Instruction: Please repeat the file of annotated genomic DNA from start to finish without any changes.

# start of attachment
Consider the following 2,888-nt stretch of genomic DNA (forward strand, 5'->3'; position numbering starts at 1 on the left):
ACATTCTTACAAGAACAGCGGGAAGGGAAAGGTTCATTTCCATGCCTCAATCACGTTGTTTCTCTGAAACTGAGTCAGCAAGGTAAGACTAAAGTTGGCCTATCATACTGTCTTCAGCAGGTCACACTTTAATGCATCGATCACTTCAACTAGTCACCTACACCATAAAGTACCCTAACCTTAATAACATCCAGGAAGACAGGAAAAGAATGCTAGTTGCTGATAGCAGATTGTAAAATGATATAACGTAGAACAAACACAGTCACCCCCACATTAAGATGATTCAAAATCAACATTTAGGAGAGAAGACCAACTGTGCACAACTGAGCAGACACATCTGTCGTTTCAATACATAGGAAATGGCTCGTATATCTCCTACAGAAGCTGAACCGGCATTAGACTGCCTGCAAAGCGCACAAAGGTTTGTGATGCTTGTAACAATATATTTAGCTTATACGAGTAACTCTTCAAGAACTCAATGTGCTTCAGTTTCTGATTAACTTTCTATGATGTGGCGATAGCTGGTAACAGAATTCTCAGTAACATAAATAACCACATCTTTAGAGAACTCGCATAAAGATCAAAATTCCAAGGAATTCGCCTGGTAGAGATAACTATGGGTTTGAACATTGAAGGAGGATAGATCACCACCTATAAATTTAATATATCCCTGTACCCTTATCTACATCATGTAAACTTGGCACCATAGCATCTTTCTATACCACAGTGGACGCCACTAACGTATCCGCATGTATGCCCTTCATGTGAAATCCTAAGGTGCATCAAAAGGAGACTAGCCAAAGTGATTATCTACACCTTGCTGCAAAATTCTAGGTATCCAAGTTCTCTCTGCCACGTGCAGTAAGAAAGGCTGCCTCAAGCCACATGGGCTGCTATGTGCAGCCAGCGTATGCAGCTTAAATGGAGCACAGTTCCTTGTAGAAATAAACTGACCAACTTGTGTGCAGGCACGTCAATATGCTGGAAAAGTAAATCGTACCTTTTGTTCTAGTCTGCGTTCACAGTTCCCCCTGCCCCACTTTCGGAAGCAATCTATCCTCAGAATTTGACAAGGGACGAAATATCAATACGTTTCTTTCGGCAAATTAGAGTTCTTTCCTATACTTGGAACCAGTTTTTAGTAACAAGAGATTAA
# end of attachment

Consider the following 2,888-nt stretch of genomic DNA (forward strand, 5'->3'; position numbering starts at 1 on the left):
ACATTCTTACAAGAACAGCGGGAAGGGAAAGGTTCATTTCCATGCCTCAATCACGTTGTTTCTCTGAAACTGAGTCAGCAAGGTAAGACTAAAGTTGGCCTATCATACTGTCTTCAGCAGGTCACACTTTAATGCATCGATCACTTCAACTAGTCACCTACACCATAAAGTACCCTAACCTTAATAACATCCAGGAAGACAGGAAAAGAATGCTAGTTGCTGATAGCAGATTGTAAAATGATATAACGTAGAACAAACACAGTCACCCCCACATTAAGATGATTCAAAATCAACATTTAGGAGAGAAGACCAACTGTGCACAACTGAGCAGACACATCTGTCGTTTCAATACATAGGAAATGGCTCGTATATCTCCTACAGAAGCTGAACCGGCATTAGACTGCCTGCAAAGCGCACAAAGGTTTGTGATGCTTGTAACAATATATTTAGCTTATACGAGTAACTCTTCAAGAACTCAATGTGCTTCAGTTTCTGATTAACTTTCTATGATGTGGCGATAGCTGGTAACAGAATTCTCAGTAACATAAATAACCACATCTTTAGAGAACTCGCATAAAGATCAAAATTCCAAGGAATTCGCCTGGTAGAGATAACTATGGGTTTGAACATTGAAGGAGGATAGATCACCACCTATAAATTTAATATATCCCTGTACCCTTATCTACATCATGTAAACTTGGCACCATAGCATCTTTCTATACCACAGTGGACGCCACTAACGTATCCGCATGTATGCCCTTCATGTGAAATCCTAAGGTGCATCAAAAGGAGACTAGCCAAAGTGATTATCTACACCTTGCTGCAAAATTCTAGGTATCCAAGTTCTCTCTGCCACGTGCAGTAAGAAAGGCTGCCTCAAGCCACATGGGCTGCTATGTGCAGCCAGCGTATGCAGCTTAAATGGAGCACAGTTCCTTGTAGAAATAAACTGACCAACTTGTGTGCAGGCACGTCAATATGCTGGAAAAGTAAATCGTACCTTTTGTTCTAGTCTGCGTTCACAGTTCCCCCTGCCCCACTTTCGGAAGCAATCTATCCTCAGAATTTGACAAGGGACGAAATATCAATACGTTTCTTTCGGCAAATTAGAGTTCTTTCCTATACTTGGAACCAGTTTTTAGTAACAAGAGATTAA